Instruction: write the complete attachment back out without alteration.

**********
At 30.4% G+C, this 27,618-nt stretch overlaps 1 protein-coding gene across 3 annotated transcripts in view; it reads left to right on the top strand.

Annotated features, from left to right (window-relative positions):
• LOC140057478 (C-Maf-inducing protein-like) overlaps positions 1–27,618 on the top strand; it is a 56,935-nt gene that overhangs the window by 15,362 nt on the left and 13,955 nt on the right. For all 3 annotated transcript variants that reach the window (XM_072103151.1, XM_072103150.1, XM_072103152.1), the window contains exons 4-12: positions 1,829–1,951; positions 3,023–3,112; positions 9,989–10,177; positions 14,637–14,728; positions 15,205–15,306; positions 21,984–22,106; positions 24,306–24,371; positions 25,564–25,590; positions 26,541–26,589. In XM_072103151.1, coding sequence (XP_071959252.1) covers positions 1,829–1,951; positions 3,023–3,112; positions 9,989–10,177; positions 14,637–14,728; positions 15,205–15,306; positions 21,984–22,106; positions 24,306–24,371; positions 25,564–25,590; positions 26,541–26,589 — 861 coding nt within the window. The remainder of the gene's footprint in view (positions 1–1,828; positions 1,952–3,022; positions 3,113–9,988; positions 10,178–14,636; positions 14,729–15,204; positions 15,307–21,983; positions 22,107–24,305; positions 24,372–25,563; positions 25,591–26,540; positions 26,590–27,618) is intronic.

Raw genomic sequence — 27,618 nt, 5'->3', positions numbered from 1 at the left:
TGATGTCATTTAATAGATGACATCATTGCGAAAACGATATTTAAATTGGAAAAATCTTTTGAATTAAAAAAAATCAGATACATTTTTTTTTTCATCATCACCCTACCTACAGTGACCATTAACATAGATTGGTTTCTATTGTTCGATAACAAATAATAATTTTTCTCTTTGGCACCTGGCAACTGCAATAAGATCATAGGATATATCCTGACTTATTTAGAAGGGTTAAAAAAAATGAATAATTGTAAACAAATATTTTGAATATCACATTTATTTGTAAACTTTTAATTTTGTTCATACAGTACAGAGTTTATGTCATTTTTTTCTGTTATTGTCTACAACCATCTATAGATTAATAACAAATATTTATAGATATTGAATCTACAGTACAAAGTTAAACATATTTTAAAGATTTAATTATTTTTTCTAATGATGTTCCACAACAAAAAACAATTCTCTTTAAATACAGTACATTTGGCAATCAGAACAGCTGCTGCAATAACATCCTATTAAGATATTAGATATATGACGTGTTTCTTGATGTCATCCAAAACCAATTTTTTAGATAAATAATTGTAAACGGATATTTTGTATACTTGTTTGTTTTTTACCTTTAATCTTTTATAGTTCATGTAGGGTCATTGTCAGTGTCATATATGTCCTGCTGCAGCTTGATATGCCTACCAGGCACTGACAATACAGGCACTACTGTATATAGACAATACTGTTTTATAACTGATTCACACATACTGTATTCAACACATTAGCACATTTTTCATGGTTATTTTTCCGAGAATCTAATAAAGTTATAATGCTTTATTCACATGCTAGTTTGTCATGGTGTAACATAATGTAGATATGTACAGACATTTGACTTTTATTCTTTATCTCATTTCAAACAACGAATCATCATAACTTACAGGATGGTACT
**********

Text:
At 30.4% G+C, this 27,618-nt stretch overlaps 1 protein-coding gene across 3 annotated transcripts in view; it reads left to right on the top strand.

Annotated features, from left to right (window-relative positions):
• LOC140057478 (C-Maf-inducing protein-like) overlaps positions 1–27,618 on the top strand; it is a 56,935-nt gene that overhangs the window by 15,362 nt on the left and 13,955 nt on the right. For all 3 annotated transcript variants that reach the window (XM_072103151.1, XM_072103150.1, XM_072103152.1), the window contains exons 4-12: positions 1,829–1,951; positions 3,023–3,112; positions 9,989–10,177; positions 14,637–14,728; positions 15,205–15,306; positions 21,984–22,106; positions 24,306–24,371; positions 25,564–25,590; positions 26,541–26,589. In XM_072103151.1, coding sequence (XP_071959252.1) covers positions 1,829–1,951; positions 3,023–3,112; positions 9,989–10,177; positions 14,637–14,728; positions 15,205–15,306; positions 21,984–22,106; positions 24,306–24,371; positions 25,564–25,590; positions 26,541–26,589 — 861 coding nt within the window. The remainder of the gene's footprint in view (positions 1–1,828; positions 1,952–3,022; positions 3,113–9,988; positions 10,178–14,636; positions 14,729–15,204; positions 15,307–21,983; positions 22,107–24,305; positions 24,372–25,563; positions 25,591–26,540; positions 26,590–27,618) is intronic.

Raw genomic sequence — 27,618 nt, 5'->3', positions numbered from 1 at the left:
TGATGTCATTTAATAGATGACATCATTGCGAAAACGATATTTAAATTGGAAAAATCTTTTGAATTAAAAAAAATCAGATACATTTTTTTTTTCATCATCACCCTACCTACAGTGACCATTAACATAGATTGGTTTCTATTGTTCGATAACAAATAATAATTTTTCTCTTTGGCACCTGGCAACTGCAATAAGATCATAGGATATATCCTGACTTATTTAGAAGGGTTAAAAAAAATGAATAATTGTAAACAAATATTTTGAATATCACATTTATTTGTAAACTTTTAATTTTGTTCATACAGTACAGAGTTTATGTCATTTTTTTCTGTTATTGTCTACAACCATCTATAGATTAATAACAAATATTTATAGATATTGAATCTACAGTACAAAGTTAAACATATTTTAAAGATTTAATTATTTTTTCTAATGATGTTCCACAACAAAAAACAATTCTCTTTAAATACAGTACATTTGGCAATCAGAACAGCTGCTGCAATAACATCCTATTAAGATATTAGATATATGACGTGTTTCTTGATGTCATCCAAAACCAATTTTTTAGATAAATAATTGTAAACGGATATTTTGTATACTTGTTTGTTTTTTACCTTTAATCTTTTATAGTTCATGTAGGGTCATTGTCAGTGTCATATATGTCCTGCTGCAGCTTGATATGCCTACCAGGCACTGACAATACAGGCACTACTGTATATAGACAATACTGTTTTATAACTGATTCACACATACTGTATTCAACACATTAGCACATTTTTCATGGTTATTTTTCCGAGAATCTAATAAAGTTATAATGCTTTATTCACATGCTAGTTTGTCATGGTGTAACATAATGTAGATATGTACAGACATTTGACTTTTATTCTTTATCTCATTTCAAACAACGAATCATCATAACTTACAGGATGGTACT